Windows Server 2012 – Secure RDP Access with Certificates

Create an RDP Certificate Template
1. On the domain CA Launch the Certification Authority Management Console > Certificates Templates > Right click > Manage.


2. Locate, and make a duplicate of, the Computer template.


3. General tab > Set the display and template name to RemoteDesktopSecure.


4. Extensions tab > Application Policies > Edit > Add.


5. New > Name=SSL Secured Remote Desktop > Object Identifier= > OK.


6. Select the policy you have just created > OK.


7. Remove the other policies, so only the one we have just created remains > OK.


8. Security tab > Ensure that the the computer groups you want to apply the template to, are selected for Read and Enroll. (Below I’ve put three examples, firstly I create a group for my servers, secondly I just apply it to my domain controllers, or lastly I allow all Domain Computers). How you want to apply this depends on you.


9. Issue/Publish the new certificate template.


Create a GPO to secure RDP access with Certificates.
10. From the Group Policy Management Console, create (or edit) a GPO and give it a sensible name.


11. Edit that policy and navigate to;

Computer Configuration > Policies > Administrative Templates > Windows > Components > Remote Desktop Services > Remote Desktop Session Host > Security.

Locate the ‘Server authentication certificate template’ policy.

rdp00011s12. Enable it and set the template name to RemoteDesktopSecure > Apply > OK.


13. In the same location, locate the ‘Require use of specific security layer for remote (RDP) connections’ policy.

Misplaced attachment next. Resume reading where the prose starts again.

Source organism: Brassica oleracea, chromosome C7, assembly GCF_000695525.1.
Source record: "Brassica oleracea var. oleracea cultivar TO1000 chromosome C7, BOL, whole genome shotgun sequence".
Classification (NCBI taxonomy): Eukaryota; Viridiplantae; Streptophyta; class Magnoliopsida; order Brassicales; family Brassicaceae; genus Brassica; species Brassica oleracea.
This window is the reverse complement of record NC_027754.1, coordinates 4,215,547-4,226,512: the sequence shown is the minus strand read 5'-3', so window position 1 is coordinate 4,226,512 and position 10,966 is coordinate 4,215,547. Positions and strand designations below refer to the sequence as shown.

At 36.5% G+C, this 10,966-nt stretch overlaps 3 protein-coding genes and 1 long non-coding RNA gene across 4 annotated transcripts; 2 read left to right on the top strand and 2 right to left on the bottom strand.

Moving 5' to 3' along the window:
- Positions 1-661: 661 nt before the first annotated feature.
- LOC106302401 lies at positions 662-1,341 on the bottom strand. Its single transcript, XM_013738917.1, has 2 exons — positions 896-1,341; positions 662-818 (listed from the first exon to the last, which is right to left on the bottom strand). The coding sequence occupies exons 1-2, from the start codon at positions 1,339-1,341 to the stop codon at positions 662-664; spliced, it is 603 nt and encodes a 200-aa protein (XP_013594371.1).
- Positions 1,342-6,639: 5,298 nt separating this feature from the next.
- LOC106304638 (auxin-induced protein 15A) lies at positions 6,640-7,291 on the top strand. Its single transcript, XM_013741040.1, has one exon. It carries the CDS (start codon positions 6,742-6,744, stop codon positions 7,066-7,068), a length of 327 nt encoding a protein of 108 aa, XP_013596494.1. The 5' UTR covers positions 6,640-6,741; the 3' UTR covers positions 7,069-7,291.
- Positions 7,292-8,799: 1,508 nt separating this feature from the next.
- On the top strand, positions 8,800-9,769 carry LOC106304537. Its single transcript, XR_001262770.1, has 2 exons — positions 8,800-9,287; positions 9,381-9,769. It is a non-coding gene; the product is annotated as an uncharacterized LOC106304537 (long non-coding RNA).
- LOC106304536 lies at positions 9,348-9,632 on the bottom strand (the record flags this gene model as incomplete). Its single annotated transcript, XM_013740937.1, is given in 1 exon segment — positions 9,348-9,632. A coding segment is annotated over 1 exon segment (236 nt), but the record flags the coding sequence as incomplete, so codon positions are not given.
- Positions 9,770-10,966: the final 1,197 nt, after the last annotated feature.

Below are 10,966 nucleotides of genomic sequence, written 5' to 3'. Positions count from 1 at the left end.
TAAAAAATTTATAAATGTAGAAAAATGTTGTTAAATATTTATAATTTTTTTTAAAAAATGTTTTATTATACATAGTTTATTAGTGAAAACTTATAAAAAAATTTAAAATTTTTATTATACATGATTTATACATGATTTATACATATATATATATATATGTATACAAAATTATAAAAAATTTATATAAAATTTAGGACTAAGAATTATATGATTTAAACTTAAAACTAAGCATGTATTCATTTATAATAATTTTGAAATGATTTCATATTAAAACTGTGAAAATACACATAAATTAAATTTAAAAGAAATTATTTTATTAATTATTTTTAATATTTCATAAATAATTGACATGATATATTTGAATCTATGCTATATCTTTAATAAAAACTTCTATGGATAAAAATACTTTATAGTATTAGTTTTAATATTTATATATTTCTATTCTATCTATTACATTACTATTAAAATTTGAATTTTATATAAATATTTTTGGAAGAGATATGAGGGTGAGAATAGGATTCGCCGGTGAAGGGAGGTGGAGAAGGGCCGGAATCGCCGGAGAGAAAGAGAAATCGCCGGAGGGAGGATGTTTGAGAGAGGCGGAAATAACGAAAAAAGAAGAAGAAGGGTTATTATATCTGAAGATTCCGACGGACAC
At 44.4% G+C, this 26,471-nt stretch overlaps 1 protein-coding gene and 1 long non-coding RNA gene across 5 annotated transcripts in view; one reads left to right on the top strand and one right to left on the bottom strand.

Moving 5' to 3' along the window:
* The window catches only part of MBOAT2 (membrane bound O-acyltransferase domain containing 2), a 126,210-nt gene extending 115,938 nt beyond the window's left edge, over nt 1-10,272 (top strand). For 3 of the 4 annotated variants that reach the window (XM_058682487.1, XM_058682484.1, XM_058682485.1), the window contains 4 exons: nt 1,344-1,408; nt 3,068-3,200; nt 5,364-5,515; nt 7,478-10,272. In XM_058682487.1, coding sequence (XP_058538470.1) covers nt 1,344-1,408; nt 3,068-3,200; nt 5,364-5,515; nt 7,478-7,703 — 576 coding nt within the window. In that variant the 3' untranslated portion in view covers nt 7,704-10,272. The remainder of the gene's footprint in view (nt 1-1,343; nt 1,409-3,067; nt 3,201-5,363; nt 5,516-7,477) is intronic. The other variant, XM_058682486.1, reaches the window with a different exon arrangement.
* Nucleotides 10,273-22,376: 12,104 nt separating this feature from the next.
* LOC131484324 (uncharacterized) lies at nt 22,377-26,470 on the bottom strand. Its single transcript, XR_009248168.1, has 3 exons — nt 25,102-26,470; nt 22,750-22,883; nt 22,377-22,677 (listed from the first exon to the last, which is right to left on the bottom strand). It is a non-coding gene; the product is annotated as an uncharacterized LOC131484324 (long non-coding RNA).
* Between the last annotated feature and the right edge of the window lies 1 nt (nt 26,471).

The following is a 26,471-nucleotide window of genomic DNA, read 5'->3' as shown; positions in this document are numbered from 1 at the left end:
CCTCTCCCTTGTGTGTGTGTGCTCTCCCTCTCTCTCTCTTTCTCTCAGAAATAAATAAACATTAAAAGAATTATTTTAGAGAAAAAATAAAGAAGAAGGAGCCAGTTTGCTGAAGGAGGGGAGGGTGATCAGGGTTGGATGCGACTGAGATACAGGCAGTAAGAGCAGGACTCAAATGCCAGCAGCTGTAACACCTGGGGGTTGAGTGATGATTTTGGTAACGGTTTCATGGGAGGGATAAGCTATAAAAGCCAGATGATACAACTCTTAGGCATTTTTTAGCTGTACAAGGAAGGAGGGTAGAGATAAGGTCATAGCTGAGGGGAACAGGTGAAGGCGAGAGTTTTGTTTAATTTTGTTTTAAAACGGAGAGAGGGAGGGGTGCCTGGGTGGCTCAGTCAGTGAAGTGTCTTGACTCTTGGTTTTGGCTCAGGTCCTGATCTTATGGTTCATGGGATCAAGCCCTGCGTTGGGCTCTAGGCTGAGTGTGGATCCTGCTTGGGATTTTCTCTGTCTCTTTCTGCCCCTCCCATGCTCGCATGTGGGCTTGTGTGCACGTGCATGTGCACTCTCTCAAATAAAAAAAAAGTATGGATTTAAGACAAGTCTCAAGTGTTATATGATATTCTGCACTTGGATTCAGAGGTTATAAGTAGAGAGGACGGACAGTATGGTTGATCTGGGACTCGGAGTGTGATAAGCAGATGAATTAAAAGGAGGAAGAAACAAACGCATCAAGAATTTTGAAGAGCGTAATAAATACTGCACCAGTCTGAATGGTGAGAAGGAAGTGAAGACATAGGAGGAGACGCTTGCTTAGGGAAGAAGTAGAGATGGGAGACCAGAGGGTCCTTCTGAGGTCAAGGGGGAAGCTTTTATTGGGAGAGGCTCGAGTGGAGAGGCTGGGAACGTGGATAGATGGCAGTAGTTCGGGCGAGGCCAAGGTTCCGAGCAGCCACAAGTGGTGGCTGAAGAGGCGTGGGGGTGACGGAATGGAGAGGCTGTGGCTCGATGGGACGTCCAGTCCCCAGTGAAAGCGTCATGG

14. Enable the policy and set the security layer to SSL (TLS 1.0) > Apply > OK > Exit the policy editor.


15. Link the GPO to an OU that contains the servers you want to apply the policy to.


16. You may need to wait a short while, but eventually the servers will get their certificates.

Note: This view is simply ‘Microsoft Management Console’ with the ‘Certificates (Local Computer)’ snap-in added.


17. To prove it’s working, try connecting from a client that does not trust your Domain CA, and you should see an error something like this.


Check What Certificate RDP Is Using
You can check the thumbprint of the certificate the server is using. Windows Key+R > Regedit {Enter} > Navigate to;

HKEY_LOCAL_MACHINE > SYSTEM > CurrentControlSet > Control > Terminal Server > WinStations > TemplateCertificate


You can check this with the actual Certificate> Windows Key+R > mmc {enter} > File > Add/Remove Snap-in > Certificates > Local Computer > Open Certificates > Personal > Certificates > Locate the certificate you ‘Think’ RDP is using and you can compare its thumbprint with the registry key you found above.


Or you can execute the following PowerShell command to get the RDP certificates thumbprint;

HKEY_LOCAL_MACHINE > SYSTEM > CurrentControlSet > Control > Terminal Server > WinStations > TemplateCertificate


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